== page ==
Moviegoers showed up in droves to the historic Brooklyn Academy of Music (BAM) in Downtown Brooklyn to see the debut films of graduating students from the Department of Film at the 34th Annual Brooklyn College Film Festival on May 31. Over 40 short films were screened to sellout crowds, in an all-day event. The festival has been held at BAM for the past seven years.

“I was nervous, but excited, and I couldn’t wait to celebrate with my family, friends, cast and crewmembers,” said Ivana Bernal ’16, who directed the award-winning Pelo Malo (which translates to “Bad Hair” in English), a favorite at the festival. “Having my film debut at BAM is the sweetest of all rewards.”

“It is an end-of-year ritual for our entire department. We always look forward to celebrating the hard work of all our students,” said Annette Danto, filmmaker, author, three-time Fulbright scholar, and Film Department chair. “The festival screening provides students with an opportunity to see their work on a large screen with a lively audience. This experience is the culmination of years of classes in our undergraduate program.”

The Brooklyn College Department of Film offers bachelor’s degrees and certificates in everything from hands-on film production to screenwriting and, through its Barry R. Feirstein Graduate School of Cinema at Steiner Studios, provides master’s degrees in fields such as directing, producing, and cinematography. Its outstanding faculty and administration work closely across disciplines to cultivate the next generation of cutting-edge filmmakers.

“The Brooklyn College Film Department gives you a great environment to experiment in,” said Dylan Kaplowitz ’16, an award-winning cinematographer who directed an imaginative, special-effects-laden film called Wandering. “The structure of the classes allows students to facilitate different roles in the production field.”

Home to approximately 350 undergraduate students from over 30 different countries, the Department of Film prides itself on opening doors to diverse perspectives and voices in the film industry. That diversity was reflected in the range of narratives screened at the festival, including the #BlackLivesMatter documentary, BLK GRL POET directed by Kearah-Armonie Jeudy ’16, recipient of an award in documentary filmmaking.

“As a poet and all-around artist, I knew I wanted to incorporate poetry into film somehow, especially my own,” Jeudy said. “I also had been working on film shorts that were strictly image upon image with very little dialogue and no interviews. I presented this concept in class and one of my classmates approached me. He saw my vision and offered to give me unused footage he had captured at a Black Lives Matter Protest in New York City. That footage, paired with what I already had—my film practically completed itself.”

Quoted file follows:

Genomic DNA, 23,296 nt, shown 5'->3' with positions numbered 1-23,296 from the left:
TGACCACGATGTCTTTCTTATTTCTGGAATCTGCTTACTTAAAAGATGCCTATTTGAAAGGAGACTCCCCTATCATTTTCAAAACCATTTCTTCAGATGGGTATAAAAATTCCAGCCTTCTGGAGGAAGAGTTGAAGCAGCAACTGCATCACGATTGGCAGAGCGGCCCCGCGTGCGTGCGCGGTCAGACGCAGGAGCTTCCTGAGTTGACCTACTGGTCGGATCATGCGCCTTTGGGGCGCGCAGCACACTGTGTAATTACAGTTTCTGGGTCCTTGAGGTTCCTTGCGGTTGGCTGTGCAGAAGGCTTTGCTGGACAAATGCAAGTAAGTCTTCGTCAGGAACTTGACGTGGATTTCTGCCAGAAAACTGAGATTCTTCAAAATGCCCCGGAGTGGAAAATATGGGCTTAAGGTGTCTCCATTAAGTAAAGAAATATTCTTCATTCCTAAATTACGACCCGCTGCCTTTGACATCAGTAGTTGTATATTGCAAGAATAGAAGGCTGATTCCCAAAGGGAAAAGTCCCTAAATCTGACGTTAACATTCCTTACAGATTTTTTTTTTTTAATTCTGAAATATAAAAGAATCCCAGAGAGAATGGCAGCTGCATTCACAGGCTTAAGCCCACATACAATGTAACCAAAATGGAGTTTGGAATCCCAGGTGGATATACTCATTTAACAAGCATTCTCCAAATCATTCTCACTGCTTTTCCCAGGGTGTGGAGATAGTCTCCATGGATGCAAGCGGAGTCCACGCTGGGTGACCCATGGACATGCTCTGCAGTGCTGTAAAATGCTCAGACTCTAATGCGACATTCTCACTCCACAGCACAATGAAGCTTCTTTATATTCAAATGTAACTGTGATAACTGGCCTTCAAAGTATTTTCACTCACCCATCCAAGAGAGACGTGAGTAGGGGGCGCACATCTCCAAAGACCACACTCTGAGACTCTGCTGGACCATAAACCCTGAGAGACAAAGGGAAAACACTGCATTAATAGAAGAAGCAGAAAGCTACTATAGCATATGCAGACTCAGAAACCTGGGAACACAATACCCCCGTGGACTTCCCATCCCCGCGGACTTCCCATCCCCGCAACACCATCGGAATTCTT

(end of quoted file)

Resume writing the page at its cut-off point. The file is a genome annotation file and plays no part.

Distinguished Lecturer Thomas A. Reilly, a three-time Directors Guild of America Award nominee, was in the audience and beamed with pride at the students’ artistic achievements.

“This is my fifth year as distinguished lecturer in film. I came here because the college offered me an opportunity to share my knowledge with the next generation of filmmakers,” Reilly said. “The most fulfilling aspect is seeing the growth of my students. It is rewarding to see them grasp various concepts and translate them to the screen.”

The event concluded with a ceremony honoring the “best of the best” of the students’ works with scholarships and other industry-related prizes, including the Oscars-like Brooklyn College Film Festival Awards. A big winner of the evening was Edgar Méndez ’16, whose heartwarming coming-of-age film, ¿Who Is Rafael Pérez?, was voted “Audience Choice” by attendees.

“They always say ‘write what you know.’ That’s the approach I wanted to take with my script,” Méndez said. “I also wanted to give a platform to my people: Nuyoricans, Puerto Ricans, urban youth, public school attendees, hip-hop heads, and salseros. I started my writing journey, decided who and what I wanted to be in it, and then, with those elements, I developed a story. I took a simple narrative, injected specific people and cultural elements into it, and then presented it to the world.”

Shortly after racking up awards at the festival, Kaplowitz and Méndez became recipients of yet another prize: the National Board of Review Student Grant. Each received $3,500 to help them finance and exhibit their future film projects around the world.

Below is the complete list of festival award winners.

Outstanding Achievement in Directing
Edgar Méndez (¿Who Is Rafael Pérez?)

Outstanding Achievement in Screenwriting
Ivana Bernal (Pelo Malo)

Outstanding Achievement in Documentary Filmmaking
Kearah-Armonie Jeudy (BLK GRL POET)

Outstanding Achievement in Cinematography
Dylan Kaplowitz (My Big Brother, Unfinished, ¿Who Is Rafael Pérez?)

Outstanding Achievement in Producing
Clara Brotons (La Quinceañera, Wandering)
J.P. Pacca (Unfinished)

Outstanding Achievement in Production Design
Frances Russell (Far from the Tree, Moving Express, My Big Brother, Reach Down, Sicarius, Wandering)

Outstanding Achievement Editing
Joseph Singletary (Moving Express, ¿Who Is Rafael Pérez?)

Outstanding Achievement in Sound Design
J.P. Pacca (Moving On, Unfinished)

Outstanding Achievement in Location Sound Recording
Michael Ruggiero (Absorbed, ¿Who Is Rafael Pérez?)

The Audience Choice Award
Edgar Méndez (¿Who Is Rafael Pérez?)